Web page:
The Charity Commission wants to “establish the facts” relating to the Professional Footballers’ Association charity as the scrutiny intensifies on chief executive Gordon Taylor.
The non-ministerial government department which regulates registered charities in England and Wales says it is “aware of concerns” regarding the PFA charity which helps support current and former professionals.
Over 200 current or former members of the PFA have backed chairman Ben Purkiss’ call for a complete overhaul of the organisation.
It was announced on Wednesday that an independent QC is to conduct a “full and open review” of the union, which Taylor has run since 1981 and is by far the highest-paid union official in Britain.
The union’s management said it would work closely with its trustees and management committee, which is made up of 18 player representatives, to finalise the scope and timeline of the review.
The latest PFA charity accounts show staff costs of nearly £3.8million for charity activities but elsewhere it is highlighted: “The charity does not have any employees and therefore no salaries or wages have been paid during the year.”
The Charity Commission said in a statement: “The public rightly expect charitable funds to go to causes they are set up to support.
“As regulator we expect all charities to carefully steward funds in the best interests of their charity in order to maximise their benefit to society.
“We are aware of concerns regarding the expenditure of the Professional Footballers’ Association Charity and we will be engaging with the trustees to establish the facts.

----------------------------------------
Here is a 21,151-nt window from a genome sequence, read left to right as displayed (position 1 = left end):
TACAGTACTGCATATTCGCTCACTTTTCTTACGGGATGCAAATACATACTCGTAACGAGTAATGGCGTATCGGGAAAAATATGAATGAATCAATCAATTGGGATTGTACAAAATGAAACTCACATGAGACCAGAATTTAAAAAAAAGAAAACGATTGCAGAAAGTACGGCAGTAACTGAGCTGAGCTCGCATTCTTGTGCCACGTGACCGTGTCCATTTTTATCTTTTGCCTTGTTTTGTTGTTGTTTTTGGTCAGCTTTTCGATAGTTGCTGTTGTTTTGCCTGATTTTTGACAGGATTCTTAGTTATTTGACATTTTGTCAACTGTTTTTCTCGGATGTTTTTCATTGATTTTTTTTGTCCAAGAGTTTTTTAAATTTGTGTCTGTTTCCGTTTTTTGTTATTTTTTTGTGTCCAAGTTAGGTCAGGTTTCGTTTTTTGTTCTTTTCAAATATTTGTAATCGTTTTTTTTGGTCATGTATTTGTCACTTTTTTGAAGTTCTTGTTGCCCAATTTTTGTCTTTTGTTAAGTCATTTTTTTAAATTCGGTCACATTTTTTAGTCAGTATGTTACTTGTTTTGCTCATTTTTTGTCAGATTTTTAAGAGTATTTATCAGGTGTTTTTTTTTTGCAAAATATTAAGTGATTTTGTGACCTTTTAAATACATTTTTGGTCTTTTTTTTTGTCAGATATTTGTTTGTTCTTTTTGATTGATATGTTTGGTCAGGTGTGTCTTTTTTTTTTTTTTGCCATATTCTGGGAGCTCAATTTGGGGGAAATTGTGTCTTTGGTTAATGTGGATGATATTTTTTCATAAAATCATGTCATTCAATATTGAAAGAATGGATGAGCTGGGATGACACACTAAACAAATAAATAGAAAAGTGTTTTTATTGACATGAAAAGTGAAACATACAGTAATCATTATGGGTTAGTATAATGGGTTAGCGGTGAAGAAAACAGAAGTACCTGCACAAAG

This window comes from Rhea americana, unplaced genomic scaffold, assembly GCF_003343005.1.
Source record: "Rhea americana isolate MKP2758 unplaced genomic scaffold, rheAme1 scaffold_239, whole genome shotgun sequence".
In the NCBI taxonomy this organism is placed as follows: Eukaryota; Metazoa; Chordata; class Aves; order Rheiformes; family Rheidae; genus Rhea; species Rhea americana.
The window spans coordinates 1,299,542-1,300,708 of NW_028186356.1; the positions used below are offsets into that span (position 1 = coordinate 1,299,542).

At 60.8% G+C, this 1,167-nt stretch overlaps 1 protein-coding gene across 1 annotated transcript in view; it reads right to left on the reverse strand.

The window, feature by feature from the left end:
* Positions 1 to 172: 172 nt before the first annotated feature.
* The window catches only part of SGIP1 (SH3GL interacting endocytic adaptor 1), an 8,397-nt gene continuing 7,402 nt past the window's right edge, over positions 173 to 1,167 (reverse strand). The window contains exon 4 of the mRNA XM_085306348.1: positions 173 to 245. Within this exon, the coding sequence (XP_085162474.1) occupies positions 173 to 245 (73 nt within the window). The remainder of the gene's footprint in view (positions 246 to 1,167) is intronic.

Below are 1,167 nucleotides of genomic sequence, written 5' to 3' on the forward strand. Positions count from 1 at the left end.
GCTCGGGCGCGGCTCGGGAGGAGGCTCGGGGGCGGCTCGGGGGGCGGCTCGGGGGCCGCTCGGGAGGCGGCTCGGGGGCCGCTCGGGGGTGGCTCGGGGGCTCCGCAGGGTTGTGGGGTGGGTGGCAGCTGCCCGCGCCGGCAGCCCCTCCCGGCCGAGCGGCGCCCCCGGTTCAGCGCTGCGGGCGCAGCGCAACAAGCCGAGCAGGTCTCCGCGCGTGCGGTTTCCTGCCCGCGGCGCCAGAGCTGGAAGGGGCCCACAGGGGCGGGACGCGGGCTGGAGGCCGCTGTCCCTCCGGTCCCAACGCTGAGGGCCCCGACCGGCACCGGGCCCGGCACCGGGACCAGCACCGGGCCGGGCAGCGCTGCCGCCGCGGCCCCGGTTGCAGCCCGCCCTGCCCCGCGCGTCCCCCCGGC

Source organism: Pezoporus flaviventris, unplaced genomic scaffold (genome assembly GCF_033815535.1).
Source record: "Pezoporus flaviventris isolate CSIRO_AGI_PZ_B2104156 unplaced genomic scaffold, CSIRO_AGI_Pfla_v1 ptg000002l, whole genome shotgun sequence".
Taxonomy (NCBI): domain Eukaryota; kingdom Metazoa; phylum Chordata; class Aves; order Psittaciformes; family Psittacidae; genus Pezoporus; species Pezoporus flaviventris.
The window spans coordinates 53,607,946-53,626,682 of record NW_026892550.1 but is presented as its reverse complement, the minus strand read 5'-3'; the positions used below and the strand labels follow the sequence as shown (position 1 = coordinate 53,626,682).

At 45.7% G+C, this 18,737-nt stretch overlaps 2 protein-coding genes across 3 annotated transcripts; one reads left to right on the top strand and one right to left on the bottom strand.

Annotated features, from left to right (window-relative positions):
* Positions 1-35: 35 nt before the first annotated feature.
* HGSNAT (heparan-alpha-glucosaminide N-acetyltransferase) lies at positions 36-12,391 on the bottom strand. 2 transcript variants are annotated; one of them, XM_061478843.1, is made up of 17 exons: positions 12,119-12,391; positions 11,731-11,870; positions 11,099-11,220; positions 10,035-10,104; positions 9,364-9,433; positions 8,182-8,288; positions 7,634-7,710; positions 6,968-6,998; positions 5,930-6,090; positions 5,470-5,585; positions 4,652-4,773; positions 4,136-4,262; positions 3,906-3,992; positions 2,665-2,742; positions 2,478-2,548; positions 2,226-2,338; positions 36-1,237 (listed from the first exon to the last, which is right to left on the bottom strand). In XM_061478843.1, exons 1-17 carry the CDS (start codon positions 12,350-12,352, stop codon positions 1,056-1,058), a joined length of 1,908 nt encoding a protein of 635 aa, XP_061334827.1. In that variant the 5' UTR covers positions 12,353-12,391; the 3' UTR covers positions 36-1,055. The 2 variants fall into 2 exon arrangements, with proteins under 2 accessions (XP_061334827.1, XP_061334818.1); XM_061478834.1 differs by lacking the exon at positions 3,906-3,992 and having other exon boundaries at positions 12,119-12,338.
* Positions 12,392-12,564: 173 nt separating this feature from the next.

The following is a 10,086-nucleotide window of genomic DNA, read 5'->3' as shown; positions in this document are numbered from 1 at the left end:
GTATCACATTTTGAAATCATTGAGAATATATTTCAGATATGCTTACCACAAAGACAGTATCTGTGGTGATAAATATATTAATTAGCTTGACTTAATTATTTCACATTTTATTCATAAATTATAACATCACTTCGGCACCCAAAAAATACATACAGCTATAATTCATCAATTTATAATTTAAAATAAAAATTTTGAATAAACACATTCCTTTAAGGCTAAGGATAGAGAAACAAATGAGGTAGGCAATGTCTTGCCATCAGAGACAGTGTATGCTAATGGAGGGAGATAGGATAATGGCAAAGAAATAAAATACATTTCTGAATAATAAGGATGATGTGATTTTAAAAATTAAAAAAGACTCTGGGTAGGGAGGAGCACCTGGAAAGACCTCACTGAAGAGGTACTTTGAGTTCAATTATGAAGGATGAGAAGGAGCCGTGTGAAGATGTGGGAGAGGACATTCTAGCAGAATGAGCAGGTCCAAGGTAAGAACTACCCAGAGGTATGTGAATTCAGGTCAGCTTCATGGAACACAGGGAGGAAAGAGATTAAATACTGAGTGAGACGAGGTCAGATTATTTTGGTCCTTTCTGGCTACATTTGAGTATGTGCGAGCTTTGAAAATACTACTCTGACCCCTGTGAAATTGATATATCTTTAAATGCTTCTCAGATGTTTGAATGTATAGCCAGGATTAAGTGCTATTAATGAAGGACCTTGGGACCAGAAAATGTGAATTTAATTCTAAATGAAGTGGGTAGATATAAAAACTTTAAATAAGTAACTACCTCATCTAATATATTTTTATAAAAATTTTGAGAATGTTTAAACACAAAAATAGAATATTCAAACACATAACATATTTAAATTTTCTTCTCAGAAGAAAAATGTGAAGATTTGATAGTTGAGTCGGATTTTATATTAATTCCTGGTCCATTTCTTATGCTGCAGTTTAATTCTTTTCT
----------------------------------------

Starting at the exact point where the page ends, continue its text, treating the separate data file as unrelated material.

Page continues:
“Trustees should be able to demonstrate that all decisions around expenditure have been carefully considered in line with the best interests of their charity and those it is set up to help.”
Press Association Sport is seeking a response to the Charity Commission’s statement.
High-profile former players including Chris Sutton and Robbie Savage have backed the movement for change.
However, others such as Jon Walters, who currently plays as a striker for Ipswich and serves on the PFA’s management committee, have launched a staunch defence of Taylor, accusing his detractors of succumbing to “mob rule”.
Taylor – paid £2.3million last year – has himself hit back by calling into question Purkiss’ right to membership of the union. Purkiss is currently with Walsall but on non-contract terms.
Among the issues Taylor’s critics have raised is what they see as a lack of support for players in financial difficulties or those struggling with mental health issues.
Another line of attack has been the PFA’s slow response to football’s dementia crisis, with campaigners such as Jeff Astle’s daughter Dawn telling Press Association Sport that she “begs” players to replace Taylor and focus the union’s significant resources on areas such as research and support.